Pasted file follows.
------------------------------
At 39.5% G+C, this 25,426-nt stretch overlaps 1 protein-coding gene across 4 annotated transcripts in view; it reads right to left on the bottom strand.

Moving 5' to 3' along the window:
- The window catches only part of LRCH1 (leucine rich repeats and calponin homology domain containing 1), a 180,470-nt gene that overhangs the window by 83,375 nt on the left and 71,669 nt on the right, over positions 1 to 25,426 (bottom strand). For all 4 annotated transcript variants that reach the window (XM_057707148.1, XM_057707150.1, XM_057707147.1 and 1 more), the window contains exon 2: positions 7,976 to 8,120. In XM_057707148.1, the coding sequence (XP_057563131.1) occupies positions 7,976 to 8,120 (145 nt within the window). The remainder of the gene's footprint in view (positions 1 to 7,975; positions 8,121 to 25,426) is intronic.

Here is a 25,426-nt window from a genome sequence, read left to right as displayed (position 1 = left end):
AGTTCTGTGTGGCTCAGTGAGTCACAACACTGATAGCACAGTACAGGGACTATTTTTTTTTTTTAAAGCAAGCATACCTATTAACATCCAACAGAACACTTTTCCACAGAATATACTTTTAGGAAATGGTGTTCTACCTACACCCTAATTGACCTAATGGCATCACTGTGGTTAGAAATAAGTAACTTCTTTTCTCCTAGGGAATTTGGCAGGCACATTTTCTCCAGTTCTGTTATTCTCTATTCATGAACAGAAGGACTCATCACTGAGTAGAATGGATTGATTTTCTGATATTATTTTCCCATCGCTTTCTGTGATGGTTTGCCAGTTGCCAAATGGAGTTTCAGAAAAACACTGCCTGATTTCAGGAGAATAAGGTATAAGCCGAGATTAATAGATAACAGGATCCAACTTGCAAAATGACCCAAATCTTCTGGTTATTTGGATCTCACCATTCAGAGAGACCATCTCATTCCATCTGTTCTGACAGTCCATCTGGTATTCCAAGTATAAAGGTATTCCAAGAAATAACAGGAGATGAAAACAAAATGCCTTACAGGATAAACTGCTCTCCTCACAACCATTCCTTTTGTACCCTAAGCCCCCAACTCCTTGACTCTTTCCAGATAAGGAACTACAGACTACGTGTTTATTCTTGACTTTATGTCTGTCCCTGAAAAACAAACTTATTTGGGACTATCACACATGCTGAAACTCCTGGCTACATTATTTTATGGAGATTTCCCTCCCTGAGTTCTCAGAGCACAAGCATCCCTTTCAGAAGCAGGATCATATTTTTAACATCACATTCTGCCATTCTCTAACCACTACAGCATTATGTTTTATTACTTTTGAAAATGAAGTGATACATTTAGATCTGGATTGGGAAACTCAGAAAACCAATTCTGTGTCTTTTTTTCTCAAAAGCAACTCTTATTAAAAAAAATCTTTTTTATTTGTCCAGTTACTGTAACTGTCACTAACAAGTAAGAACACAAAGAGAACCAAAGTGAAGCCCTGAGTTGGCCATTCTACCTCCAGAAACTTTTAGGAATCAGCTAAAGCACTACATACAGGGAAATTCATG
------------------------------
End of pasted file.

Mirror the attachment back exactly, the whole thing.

At 39.5% G+C, this 25,426-nt stretch overlaps 1 protein-coding gene across 4 annotated transcripts in view; it reads right to left on the bottom strand.

Moving 5' to 3' along the window:
- The window catches only part of LRCH1 (leucine rich repeats and calponin homology domain containing 1), a 180,470-nt gene that overhangs the window by 83,375 nt on the left and 71,669 nt on the right, over positions 1 to 25,426 (bottom strand). For all 4 annotated transcript variants that reach the window (XM_057707148.1, XM_057707150.1, XM_057707147.1 and 1 more), the window contains exon 2: positions 7,976 to 8,120. In XM_057707148.1, the coding sequence (XP_057563131.1) occupies positions 7,976 to 8,120 (145 nt within the window). The remainder of the gene's footprint in view (positions 1 to 7,975; positions 8,121 to 25,426) is intronic.

Here is a 25,426-nt window from a genome sequence, read left to right as displayed (position 1 = left end):
AGTTCTGTGTGGCTCAGTGAGTCACAACACTGATAGCACAGTACAGGGACTATTTTTTTTTTTTAAAGCAAGCATACCTATTAACATCCAACAGAACACTTTTCCACAGAATATACTTTTAGGAAATGGTGTTCTACCTACACCCTAATTGACCTAATGGCATCACTGTGGTTAGAAATAAGTAACTTCTTTTCTCCTAGGGAATTTGGCAGGCACATTTTCTCCAGTTCTGTTATTCTCTATTCATGAACAGAAGGACTCATCACTGAGTAGAATGGATTGATTTTCTGATATTATTTTCCCATCGCTTTCTGTGATGGTTTGCCAGTTGCCAAATGGAGTTTCAGAAAAACACTGCCTGATTTCAGGAGAATAAGGTATAAGCCGAGATTAATAGATAACAGGATCCAACTTGCAAAATGACCCAAATCTTCTGGTTATTTGGATCTCACCATTCAGAGAGACCATCTCATTCCATCTGTTCTGACAGTCCATCTGGTATTCCAAGTATAAAGGTATTCCAAGAAATAACAGGAGATGAAAACAAAATGCCTTACAGGATAAACTGCTCTCCTCACAACCATTCCTTTTGTACCCTAAGCCCCCAACTCCTTGACTCTTTCCAGATAAGGAACTACAGACTACGTGTTTATTCTTGACTTTATGTCTGTCCCTGAAAAACAAACTTATTTGGGACTATCACACATGCTGAAACTCCTGGCTACATTATTTTATGGAGATTTCCCTCCCTGAGTTCTCAGAGCACAAGCATCCCTTTCAGAAGCAGGATCATATTTTTAACATCACATTCTGCCATTCTCTAACCACTACAGCATTATGTTTTATTACTTTTGAAAATGAAGTGATACATTTAGATCTGGATTGGGAAACTCAGAAAACCAATTCTGTGTCTTTTTTTCTCAAAAGCAACTCTTATTAAAAAAAATCTTTTTTATTTGTCCAGTTACTGTAACTGTCACTAACAAGTAAGAACACAAAGAGAACCAAAGTGAAGCCCTGAGTTGGCCATTCTACCTCCAGAAACTTTTAGGAATCAGCTAAAGCACTACATACAGGGAAATTCATG